The system exists where and when these relations exist and where those possibilities are grasped and offered out again; its limits can be found where those relations do not exist and/or the possibilities not grasped. As I have been writing it, a lot of the political activity happening within the system is dedicated to attacking those who appear outside it, which helps draw us towards the system by making being outside it appear unattractive and unpleasant, in contrast to the ease of acceptance to be found inside.

The progressive ‘liberal-left’, as 'the tribe’ of the title, appears in the book as an identity group in its own right which presides over this system, not least through its dominating presence in many of our major institutions. One marker of this tribe is that it politicises other forms of identity than its own, fixing us to forms of apparently fixed identity, distinguishing favoured groups from unfavoured on the basis of skin colour, gender and other things.

All of this hasn’t been easy to write about. There are many subtleties and complexities to the system that I have discovered while working on it. Also, lashings of new evidence appear daily in our public sphere which is difficult to keep up with, as with the recent #MeToo phenomenon and the ‘Pestminster’ scandals. While writing, I have been constantly interrogating my ideas against what has been going on. I am sure those ideas stand up. But there will be plenty of debates and arguments to be had, that is for sure.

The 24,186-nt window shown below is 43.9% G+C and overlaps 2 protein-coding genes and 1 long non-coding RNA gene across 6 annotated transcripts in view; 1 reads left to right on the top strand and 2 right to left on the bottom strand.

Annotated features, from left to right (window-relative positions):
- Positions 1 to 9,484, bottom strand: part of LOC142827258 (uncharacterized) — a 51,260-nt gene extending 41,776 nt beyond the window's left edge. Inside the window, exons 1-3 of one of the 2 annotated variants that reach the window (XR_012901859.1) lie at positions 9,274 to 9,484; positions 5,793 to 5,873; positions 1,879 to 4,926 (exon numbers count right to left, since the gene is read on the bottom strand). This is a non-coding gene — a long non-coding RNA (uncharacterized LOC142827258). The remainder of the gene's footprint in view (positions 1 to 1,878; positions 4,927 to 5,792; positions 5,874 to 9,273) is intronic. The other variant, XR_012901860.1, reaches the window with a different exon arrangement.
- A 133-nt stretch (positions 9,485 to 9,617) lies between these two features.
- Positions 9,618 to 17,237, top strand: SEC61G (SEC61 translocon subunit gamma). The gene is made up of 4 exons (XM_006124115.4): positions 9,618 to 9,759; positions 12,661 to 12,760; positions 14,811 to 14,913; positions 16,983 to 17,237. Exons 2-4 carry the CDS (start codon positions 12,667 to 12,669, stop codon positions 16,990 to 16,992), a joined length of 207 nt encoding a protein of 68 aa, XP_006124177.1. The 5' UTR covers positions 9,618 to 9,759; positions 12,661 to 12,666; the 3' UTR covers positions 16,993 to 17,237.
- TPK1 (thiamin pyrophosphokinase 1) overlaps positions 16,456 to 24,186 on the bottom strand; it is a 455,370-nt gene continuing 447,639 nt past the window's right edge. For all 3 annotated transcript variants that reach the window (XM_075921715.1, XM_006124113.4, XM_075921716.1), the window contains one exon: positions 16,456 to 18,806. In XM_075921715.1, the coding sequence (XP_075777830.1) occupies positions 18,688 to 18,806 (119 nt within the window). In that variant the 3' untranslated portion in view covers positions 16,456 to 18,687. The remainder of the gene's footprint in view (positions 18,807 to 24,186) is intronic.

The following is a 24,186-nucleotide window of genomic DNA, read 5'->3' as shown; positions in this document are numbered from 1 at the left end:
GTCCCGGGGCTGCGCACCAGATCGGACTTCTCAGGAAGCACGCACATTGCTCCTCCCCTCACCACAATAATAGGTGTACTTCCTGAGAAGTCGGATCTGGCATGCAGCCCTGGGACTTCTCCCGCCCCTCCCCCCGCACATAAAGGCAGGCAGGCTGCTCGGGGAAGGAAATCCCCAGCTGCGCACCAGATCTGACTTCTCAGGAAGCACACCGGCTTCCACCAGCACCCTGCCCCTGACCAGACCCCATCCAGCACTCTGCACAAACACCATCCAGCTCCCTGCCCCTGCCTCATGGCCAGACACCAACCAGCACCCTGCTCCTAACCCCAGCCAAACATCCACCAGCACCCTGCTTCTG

The book has ten chapters, including an introduction that explains the basic ideas and shows the system at work through examples from our politics and wider society. Then Part I considers how identity works in the system, looking at the liberal-left as an identity group and the situations of the favoured and unfavoured groups that it politicises. Part II addresses the capturing of our major institutions and the controlling of speech and language which helps the system to consolidate its power, including over what can appear as true. Lastly, there is a chapter offering some thoughts on how we might respond to the system.

I hope the book offers readers plenty of food for thought. I think it will. I also hope it stimulates others to build on its ideas and take them off in additional, interesting directions. We shall see . . .